“In the last two years, we have managed to disburse over 2000 short term loans to our small- scale farmers in groups amounting to 200,000,000 in shillings. We also disbursed loans to individual farmers applying for amounts over Ksh.300,000,” says Gabriel.

He says that TOWER currently has a loan book of about Sh 80 million, which is being serviced by borrowers who include small-scale farmer groups and value chain players like the small agrovet shops, while premium customers including SME members and dairy marketing cooperatives are servicing a combined loan book of about Sh. 3 billion.

Mwendi Kurima a Farmers Cooperative Society who are also beneficiaries of the PROFIT program through capacity building of smallholder farmers and linkage to market and financial services (Tower SACCO). Mwendi Kurima started with 13 farmers and has seen sporadic growth to the current registered membership of 350 farmers.

“Some of the problems we had included accessing loans, certified seeds, farming implements and access to organized markets, but working with Tower SACCO is now a preferred partner to our members, as our members start paying back loans after delivery of their produce to the market,” David Mureithi, Chairman Mwendi Kurima says.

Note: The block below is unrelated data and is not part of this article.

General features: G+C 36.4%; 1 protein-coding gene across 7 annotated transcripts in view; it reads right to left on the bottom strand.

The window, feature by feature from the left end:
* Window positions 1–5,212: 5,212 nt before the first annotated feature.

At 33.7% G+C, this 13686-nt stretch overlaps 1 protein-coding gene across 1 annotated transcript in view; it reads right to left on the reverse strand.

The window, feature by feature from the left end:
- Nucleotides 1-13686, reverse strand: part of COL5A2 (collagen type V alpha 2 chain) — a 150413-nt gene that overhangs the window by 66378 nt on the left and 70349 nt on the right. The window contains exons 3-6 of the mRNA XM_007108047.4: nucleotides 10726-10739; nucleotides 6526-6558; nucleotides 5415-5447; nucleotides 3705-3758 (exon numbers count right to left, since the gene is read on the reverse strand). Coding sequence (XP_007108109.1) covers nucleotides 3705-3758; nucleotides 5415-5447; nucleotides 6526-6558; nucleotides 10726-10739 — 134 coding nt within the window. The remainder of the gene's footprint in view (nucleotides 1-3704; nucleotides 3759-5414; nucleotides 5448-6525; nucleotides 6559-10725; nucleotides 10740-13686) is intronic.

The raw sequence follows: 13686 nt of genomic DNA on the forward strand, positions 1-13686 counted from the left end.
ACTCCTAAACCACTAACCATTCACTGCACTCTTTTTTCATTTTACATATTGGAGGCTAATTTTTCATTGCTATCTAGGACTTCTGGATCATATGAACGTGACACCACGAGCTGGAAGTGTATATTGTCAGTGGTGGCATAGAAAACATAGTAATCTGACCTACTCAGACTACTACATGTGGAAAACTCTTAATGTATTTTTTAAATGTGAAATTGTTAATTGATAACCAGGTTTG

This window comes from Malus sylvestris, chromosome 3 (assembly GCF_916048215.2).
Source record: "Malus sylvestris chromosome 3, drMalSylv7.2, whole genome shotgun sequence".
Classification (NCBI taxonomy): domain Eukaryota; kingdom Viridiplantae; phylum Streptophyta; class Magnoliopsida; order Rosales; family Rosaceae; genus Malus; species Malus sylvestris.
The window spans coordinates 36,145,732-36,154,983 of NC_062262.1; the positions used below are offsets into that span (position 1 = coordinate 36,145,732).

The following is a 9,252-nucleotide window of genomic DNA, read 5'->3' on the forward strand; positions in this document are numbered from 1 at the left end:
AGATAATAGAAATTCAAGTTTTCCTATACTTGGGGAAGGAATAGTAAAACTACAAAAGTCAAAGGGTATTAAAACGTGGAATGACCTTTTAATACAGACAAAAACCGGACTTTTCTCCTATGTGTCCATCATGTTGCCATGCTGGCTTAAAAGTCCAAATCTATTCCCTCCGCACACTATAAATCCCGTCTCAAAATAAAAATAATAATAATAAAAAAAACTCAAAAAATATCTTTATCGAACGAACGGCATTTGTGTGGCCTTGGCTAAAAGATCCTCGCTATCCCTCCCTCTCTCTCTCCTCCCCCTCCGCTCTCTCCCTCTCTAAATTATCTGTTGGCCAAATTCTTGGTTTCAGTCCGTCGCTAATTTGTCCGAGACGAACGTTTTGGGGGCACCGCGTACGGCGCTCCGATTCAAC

“As part of the financial package we have also received an insurance package against drought, frost and heavy rains, and we can get inputs like seeds, fertilizer.  We have an agronomist from the SACCO working closely with us”, he adds.

Capacity building that includes Training in Agricultural Value Chain Financing, Development of tailor-made products suitable to agriculture such as loans with repayments aligned to farmers cashflow, prudent risk management framework and strategies is slowly making SACCOs attractive to big lenders such as the Agricultural Finance Corporation.

Things are looking up for groups associated with Tower SACCO.  The Nyandarua County Government has signed an agreement with the SACCO to help women, youth, and persons living with disability to access affordable loans to help them execute county government tenders.

Legal documents showing such tenders is all that is required as collateral for up to 60 per cent financing from Tower.  The funding comes with training them on fiscal discipline and management skills.

Gabriel is optimistic about Tower’s expansion trajectory.  Already, the SACCO has spread to other agricultural counties like Laikipia, Nakuru, Nyeri and Narok.  They are now targeting urban farmers in Nairobi and Kiambu.

“Mainly because of our association with PROFIT, we have changed the way we appraise the aagriculture value chain loans as we now understand the specific needs of each player in the value chain, and this will enable us to continue developing more niche products for various value chains,” he says.

PROFIT is supported by the International Fund for Agricultural Development (IFAD), Government of Kenya and the Alliance for a Green Revolution in Africa.  The programme contributes to the reduction of poverty in rural Kenya by helping smallholder farmers, artisanal fishermen, pastoralists, women, landless labourers and youth to access suitable financial services.